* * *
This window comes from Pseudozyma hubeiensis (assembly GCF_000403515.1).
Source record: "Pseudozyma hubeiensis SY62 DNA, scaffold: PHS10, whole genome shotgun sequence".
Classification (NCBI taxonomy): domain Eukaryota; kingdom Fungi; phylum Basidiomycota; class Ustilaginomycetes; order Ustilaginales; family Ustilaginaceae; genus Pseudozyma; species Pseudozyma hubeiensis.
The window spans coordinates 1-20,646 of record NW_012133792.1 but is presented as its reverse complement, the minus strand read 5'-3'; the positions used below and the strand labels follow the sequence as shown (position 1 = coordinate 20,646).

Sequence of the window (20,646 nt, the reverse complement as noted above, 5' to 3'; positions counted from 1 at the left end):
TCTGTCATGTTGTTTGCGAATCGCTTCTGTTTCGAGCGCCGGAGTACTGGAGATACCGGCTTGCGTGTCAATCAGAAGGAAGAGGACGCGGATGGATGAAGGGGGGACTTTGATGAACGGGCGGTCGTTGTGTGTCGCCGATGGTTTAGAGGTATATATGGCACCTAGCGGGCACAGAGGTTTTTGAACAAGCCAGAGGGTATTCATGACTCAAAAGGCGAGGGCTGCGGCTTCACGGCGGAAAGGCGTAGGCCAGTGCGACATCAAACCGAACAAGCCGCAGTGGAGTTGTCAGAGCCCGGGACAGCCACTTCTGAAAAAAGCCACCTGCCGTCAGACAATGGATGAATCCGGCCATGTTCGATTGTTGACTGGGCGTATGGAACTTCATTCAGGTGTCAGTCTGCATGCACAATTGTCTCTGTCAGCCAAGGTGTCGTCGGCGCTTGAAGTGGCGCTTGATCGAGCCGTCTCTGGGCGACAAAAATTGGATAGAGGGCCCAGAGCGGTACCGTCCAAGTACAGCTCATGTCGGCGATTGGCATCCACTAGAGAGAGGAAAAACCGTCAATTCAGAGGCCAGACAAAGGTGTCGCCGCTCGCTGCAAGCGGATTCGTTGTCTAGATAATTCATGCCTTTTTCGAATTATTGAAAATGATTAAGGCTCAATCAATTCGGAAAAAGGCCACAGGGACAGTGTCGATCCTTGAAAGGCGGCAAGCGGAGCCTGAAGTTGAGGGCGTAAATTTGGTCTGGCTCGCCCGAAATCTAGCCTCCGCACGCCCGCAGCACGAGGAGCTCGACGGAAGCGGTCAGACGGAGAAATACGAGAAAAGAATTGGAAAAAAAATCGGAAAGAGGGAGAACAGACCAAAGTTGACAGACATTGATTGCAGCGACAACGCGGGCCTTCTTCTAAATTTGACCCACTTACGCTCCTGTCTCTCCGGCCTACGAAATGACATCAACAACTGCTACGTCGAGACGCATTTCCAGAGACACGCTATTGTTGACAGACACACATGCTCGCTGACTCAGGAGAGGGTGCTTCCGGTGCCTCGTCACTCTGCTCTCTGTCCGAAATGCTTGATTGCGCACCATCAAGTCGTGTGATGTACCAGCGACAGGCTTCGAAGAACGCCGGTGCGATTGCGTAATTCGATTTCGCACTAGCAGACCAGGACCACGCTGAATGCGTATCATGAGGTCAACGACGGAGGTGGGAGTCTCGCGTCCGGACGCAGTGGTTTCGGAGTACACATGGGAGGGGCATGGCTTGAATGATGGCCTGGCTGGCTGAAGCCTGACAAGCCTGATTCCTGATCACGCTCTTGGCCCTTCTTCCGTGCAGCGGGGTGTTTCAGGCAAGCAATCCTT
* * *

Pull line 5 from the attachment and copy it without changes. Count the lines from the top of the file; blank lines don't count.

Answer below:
Sequence of the window (20,646 nt, the reverse complement as noted above, 5' to 3'; positions counted from 1 at the left end):